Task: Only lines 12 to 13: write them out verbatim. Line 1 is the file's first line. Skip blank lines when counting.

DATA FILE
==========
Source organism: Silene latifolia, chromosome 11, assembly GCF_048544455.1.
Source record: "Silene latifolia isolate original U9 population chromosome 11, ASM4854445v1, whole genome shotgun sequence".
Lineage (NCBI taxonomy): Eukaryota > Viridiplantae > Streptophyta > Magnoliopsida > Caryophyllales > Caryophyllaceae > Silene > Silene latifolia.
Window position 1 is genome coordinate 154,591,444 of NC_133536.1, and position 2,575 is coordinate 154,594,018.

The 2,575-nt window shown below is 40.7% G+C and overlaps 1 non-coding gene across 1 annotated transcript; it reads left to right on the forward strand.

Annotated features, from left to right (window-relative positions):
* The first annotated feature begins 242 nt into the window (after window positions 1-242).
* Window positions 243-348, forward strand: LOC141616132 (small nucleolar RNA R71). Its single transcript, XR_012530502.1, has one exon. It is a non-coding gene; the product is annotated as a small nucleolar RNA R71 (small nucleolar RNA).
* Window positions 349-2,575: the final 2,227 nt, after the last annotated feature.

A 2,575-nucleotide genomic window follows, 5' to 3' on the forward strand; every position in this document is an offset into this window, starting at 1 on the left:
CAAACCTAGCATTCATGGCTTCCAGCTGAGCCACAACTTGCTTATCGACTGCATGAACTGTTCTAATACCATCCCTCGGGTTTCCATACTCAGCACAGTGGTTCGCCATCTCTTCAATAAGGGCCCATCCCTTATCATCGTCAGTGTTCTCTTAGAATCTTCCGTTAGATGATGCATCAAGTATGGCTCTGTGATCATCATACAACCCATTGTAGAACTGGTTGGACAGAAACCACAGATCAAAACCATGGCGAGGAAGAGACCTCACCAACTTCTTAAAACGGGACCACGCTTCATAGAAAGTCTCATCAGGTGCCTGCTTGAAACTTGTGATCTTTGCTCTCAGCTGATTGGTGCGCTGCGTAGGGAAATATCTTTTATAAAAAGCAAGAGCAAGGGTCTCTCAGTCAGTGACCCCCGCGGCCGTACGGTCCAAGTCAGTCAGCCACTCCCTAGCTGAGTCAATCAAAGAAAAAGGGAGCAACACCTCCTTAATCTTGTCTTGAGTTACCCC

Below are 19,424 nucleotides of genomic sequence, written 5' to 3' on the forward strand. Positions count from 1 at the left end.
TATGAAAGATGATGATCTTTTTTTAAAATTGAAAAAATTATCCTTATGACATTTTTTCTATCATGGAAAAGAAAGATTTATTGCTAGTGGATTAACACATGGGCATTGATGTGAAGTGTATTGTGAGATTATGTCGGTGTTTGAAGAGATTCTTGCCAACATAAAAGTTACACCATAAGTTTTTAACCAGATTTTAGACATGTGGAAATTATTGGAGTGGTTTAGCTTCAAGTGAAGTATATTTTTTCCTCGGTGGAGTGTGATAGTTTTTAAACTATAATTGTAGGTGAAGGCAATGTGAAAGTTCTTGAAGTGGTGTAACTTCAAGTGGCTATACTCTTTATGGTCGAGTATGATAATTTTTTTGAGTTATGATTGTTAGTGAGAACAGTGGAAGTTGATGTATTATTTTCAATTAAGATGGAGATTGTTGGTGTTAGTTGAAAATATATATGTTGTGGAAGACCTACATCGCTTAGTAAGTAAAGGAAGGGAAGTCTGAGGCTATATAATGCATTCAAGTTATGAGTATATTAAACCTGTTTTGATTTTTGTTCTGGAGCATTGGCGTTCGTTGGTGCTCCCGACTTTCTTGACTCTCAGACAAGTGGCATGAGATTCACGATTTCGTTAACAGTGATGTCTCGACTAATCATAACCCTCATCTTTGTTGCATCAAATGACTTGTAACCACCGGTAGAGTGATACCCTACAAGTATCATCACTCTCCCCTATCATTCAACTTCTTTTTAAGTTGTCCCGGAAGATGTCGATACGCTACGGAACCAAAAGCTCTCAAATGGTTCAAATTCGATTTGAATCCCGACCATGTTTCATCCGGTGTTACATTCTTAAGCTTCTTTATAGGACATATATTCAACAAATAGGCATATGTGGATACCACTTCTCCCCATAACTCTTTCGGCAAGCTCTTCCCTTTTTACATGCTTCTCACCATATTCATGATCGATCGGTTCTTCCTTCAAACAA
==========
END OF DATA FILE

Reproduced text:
Below are 19,424 nucleotides of genomic sequence, written 5' to 3' on the forward strand. Positions count from 1 at the left end.
TATGAAAGATGATGATCTTTTTTTAAAATTGAAAAAATTATCCTTATGACATTTTTTCTATCATGGAAAAGAAAGATTTATTGCTAGTGGATTAACACATGGGCATTGATGTGAAGTGTATTGTGAGATTATGTCGGTGTTTGAAGAGATTCTTGCCAACATAAAAGTTACACCATAAGTTTTTAACCAGATTTTAGACATGTGGAAATTATTGGAGTGGTTTAGCTTCAAGTGAAGTATATTTTTTCCTCGGTGGAGTGTGATAGTTTTTAAACTATAATTGTAGGTGAAGGCAATGTGAAAGTTCTTGAAGTGGTGTAACTTCAAGTGGCTATACTCTTTATGGTCGAGTATGATAATTTTTTTGAGTTATGATTGTTAGTGAGAACAGTGGAAGTTGATGTATTATTTTCAATTAAGATGGAGATTGTTGGTGTTAGTTGAAAATATATATGTTGTGGAAGACCTACATCGCTTAGTAAGTAAAGGAAGGGAAGTCTGAGGCTATATAATGCATTCAAGTTATGAGTATATTAAACCTGTTTTGATTTTTGTTCTGGAGCATTGGCGTTCGTTGGTGCTCCCGACTTTCTTGACTCTCAGACAAGTGGCATGAGATTCACGATTTCGTTAACAGTGATGTCTCGACTAATCATAACCCTCATCTTTGTTGCATCAAATGACTTGTAACCACCGGTAGAGTGATACCCTACAAGTATCATCACTCTCCCCTATCATTCAACTTCTTTTTAAGTTGTCCCGGAAGATGTCGATACGCTACGGAACCAAAAGCTCTCAAATGGTTCAAATTCGATTTGAATCCCGACCATGTTTCATCCGGTGTTACATTCTTAAGCTTCTTTATAGGACATATATTCAACAAATAGGCATATGTGGATACCACTTCTCCCCATAACTCTTTCGGCAAGCTCTTCCCTTTTTACATGCTTCTCACCATATTCATGATCGATCGGTTCTTCCTTCAAACAA